The NEXUS Card provides premium travel across the US-Canada border and gives you expedited entry back to Canada and the United States when you travel by air, land, or sea. You don't have to stand in line, show your passport, or answer a stream of questions from customs officers. https://nexus-card.com/apply-for-a-nexus-card.php valid for 5 years and available to Canadian and American citizens, as well as permanent residents of both countries. This is a very cool opportunity and I'm taking it. I visited many cities and got an incredible travel experience.

Edited by PippaScott
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Posted (edited)
1 hour ago, bingobunny14 said:

I love my nexus. It will expire this year hopefully I can renew before oct

Last September I got an email about this - since enrolment centres are closed and won't reopen until the US-Canadian border does, obviously this impacts anyone renewing their card if they are required to do an interview. It explicitly said if you file for renewal you'll get up to 18 months added onto the current card to allow time for you to schedule an interview - and if the border closure continues I'd be surprised if they didn't further extend that timeframe.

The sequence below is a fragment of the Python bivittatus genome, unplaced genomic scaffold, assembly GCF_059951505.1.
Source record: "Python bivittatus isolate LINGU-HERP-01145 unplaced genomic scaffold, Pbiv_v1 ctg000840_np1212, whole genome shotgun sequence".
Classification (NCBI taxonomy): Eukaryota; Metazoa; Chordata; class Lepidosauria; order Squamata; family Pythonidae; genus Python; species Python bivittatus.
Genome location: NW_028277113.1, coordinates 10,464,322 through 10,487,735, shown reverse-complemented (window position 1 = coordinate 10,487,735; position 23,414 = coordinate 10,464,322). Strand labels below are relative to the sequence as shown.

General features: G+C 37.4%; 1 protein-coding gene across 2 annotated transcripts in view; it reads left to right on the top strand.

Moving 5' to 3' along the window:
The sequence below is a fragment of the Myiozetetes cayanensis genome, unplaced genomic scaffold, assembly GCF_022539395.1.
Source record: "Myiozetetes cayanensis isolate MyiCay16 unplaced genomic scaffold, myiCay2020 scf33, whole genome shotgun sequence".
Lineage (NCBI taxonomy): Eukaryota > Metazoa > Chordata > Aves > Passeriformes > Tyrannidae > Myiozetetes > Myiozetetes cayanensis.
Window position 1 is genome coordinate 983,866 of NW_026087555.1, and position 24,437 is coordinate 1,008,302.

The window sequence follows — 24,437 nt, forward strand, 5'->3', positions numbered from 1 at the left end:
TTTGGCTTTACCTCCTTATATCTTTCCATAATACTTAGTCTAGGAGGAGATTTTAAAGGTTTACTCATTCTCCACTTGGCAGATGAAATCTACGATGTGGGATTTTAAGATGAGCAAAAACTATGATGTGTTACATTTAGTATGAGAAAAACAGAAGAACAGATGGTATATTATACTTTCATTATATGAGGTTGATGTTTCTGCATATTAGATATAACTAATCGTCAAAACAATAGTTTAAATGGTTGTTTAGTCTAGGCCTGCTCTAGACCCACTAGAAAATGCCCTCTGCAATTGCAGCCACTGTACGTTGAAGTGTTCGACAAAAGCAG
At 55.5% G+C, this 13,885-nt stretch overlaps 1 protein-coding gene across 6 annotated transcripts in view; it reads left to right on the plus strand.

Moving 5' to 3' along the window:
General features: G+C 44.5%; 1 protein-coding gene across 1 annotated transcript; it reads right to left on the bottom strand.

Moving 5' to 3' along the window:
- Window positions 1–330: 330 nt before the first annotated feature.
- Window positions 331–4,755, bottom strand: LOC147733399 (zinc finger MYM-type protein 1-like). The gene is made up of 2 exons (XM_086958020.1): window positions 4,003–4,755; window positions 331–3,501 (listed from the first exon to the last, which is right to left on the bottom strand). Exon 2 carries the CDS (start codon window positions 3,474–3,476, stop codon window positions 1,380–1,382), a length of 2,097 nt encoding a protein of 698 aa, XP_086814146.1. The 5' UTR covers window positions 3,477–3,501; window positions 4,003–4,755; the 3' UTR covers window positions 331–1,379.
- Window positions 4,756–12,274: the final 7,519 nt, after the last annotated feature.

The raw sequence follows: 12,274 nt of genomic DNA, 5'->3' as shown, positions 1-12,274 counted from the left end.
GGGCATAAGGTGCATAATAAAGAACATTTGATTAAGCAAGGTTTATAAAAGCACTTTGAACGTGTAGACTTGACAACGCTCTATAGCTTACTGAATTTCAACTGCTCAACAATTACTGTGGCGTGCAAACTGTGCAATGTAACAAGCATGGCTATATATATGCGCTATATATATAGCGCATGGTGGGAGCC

If you aren't asked for an interview, your new card will come in the mail pretty quickly - with no new applicants being processed for any of the joint programs, and a general drop in travel, anecdotally it seems that processing times are actually faster than usual.

 

If you haven't been getting emails from CBSA and CBP, check your online profile to ensure your email account is up-to-date and then rootle through your spam folder! If there's no sign of any, the email Sender accounts I always see are:

 

donotreply@cbp.dhs.gov & ttppost-pvfpostes@cbsa-asfc.gc.ca

 

Manually adding both of those to your address book should hopefully keep them from being flagged as Spam.

Edited by martincath
To avoid line-break in email address listed